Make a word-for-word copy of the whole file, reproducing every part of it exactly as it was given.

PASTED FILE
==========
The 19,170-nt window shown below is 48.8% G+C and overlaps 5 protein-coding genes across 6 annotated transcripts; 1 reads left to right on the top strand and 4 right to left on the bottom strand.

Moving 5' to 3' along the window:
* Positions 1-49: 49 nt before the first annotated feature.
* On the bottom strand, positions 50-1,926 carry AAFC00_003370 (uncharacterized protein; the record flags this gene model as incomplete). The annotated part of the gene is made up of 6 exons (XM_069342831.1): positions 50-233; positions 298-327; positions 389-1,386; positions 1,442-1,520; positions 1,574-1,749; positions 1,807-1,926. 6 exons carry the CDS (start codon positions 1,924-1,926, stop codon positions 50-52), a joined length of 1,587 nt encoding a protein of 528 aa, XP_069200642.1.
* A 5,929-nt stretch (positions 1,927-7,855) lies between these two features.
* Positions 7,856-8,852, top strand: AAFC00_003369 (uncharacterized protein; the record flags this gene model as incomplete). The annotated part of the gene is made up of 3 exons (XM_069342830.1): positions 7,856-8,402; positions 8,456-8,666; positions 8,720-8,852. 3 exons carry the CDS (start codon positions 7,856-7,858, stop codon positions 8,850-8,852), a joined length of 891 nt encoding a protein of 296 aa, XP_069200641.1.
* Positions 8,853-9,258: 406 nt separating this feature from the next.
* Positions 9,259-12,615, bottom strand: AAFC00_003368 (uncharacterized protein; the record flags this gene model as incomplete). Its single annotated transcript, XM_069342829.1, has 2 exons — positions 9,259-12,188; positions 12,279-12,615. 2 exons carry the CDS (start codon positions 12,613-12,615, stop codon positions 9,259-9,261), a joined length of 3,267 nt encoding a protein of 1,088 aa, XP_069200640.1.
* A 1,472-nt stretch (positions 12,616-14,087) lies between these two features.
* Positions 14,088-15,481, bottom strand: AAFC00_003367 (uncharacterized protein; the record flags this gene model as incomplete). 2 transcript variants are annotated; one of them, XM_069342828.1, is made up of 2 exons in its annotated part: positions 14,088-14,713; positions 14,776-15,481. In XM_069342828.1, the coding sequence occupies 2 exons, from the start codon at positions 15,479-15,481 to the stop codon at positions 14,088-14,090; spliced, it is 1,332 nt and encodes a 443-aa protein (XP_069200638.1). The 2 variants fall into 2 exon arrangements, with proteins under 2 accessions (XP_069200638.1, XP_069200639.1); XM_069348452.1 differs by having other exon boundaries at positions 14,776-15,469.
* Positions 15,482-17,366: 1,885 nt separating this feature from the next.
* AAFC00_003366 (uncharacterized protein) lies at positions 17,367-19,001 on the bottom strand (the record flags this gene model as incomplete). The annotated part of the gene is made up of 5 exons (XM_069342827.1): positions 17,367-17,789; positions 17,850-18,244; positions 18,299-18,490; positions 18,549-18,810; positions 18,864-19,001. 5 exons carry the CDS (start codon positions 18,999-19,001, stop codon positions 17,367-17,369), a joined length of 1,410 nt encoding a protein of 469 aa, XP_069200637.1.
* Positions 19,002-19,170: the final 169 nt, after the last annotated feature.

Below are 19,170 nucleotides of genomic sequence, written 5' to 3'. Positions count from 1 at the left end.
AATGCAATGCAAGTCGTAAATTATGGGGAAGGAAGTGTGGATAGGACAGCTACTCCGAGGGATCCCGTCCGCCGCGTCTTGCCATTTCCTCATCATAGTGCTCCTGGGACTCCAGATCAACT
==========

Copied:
The 19,170-nt window shown below is 48.8% G+C and overlaps 5 protein-coding genes across 6 annotated transcripts; 1 reads left to right on the top strand and 4 right to left on the bottom strand.

Moving 5' to 3' along the window:
* Positions 1-49: 49 nt before the first annotated feature.
* On the bottom strand, positions 50-1,926 carry AAFC00_003370 (uncharacterized protein; the record flags this gene model as incomplete). The annotated part of the gene is made up of 6 exons (XM_069342831.1): positions 50-233; positions 298-327; positions 389-1,386; positions 1,442-1,520; positions 1,574-1,749; positions 1,807-1,926. 6 exons carry the CDS (start codon positions 1,924-1,926, stop codon positions 50-52), a joined length of 1,587 nt encoding a protein of 528 aa, XP_069200642.1.
* A 5,929-nt stretch (positions 1,927-7,855) lies between these two features.
* Positions 7,856-8,852, top strand: AAFC00_003369 (uncharacterized protein; the record flags this gene model as incomplete). The annotated part of the gene is made up of 3 exons (XM_069342830.1): positions 7,856-8,402; positions 8,456-8,666; positions 8,720-8,852. 3 exons carry the CDS (start codon positions 7,856-7,858, stop codon positions 8,850-8,852), a joined length of 891 nt encoding a protein of 296 aa, XP_069200641.1.
* Positions 8,853-9,258: 406 nt separating this feature from the next.
* Positions 9,259-12,615, bottom strand: AAFC00_003368 (uncharacterized protein; the record flags this gene model as incomplete). Its single annotated transcript, XM_069342829.1, has 2 exons — positions 9,259-12,188; positions 12,279-12,615. 2 exons carry the CDS (start codon positions 12,613-12,615, stop codon positions 9,259-9,261), a joined length of 3,267 nt encoding a protein of 1,088 aa, XP_069200640.1.
* A 1,472-nt stretch (positions 12,616-14,087) lies between these two features.
* Positions 14,088-15,481, bottom strand: AAFC00_003367 (uncharacterized protein; the record flags this gene model as incomplete). 2 transcript variants are annotated; one of them, XM_069342828.1, is made up of 2 exons in its annotated part: positions 14,088-14,713; positions 14,776-15,481. In XM_069342828.1, the coding sequence occupies 2 exons, from the start codon at positions 15,479-15,481 to the stop codon at positions 14,088-14,090; spliced, it is 1,332 nt and encodes a 443-aa protein (XP_069200638.1). The 2 variants fall into 2 exon arrangements, with proteins under 2 accessions (XP_069200638.1, XP_069200639.1); XM_069348452.1 differs by having other exon boundaries at positions 14,776-15,469.
* Positions 15,482-17,366: 1,885 nt separating this feature from the next.
* AAFC00_003366 (uncharacterized protein) lies at positions 17,367-19,001 on the bottom strand (the record flags this gene model as incomplete). The annotated part of the gene is made up of 5 exons (XM_069342827.1): positions 17,367-17,789; positions 17,850-18,244; positions 18,299-18,490; positions 18,549-18,810; positions 18,864-19,001. 5 exons carry the CDS (start codon positions 18,999-19,001, stop codon positions 17,367-17,369), a joined length of 1,410 nt encoding a protein of 469 aa, XP_069200637.1.
* Positions 19,002-19,170: the final 169 nt, after the last annotated feature.

Below are 19,170 nucleotides of genomic sequence, written 5' to 3'. Positions count from 1 at the left end.
AATGCAATGCAAGTCGTAAATTATGGGGAAGGAAGTGTGGATAGGACAGCTACTCCGAGGGATCCCGTCCGCCGCGTCTTGCCATTTCCTCATCATAGTGCTCCTGGGACTCCAGATCAACT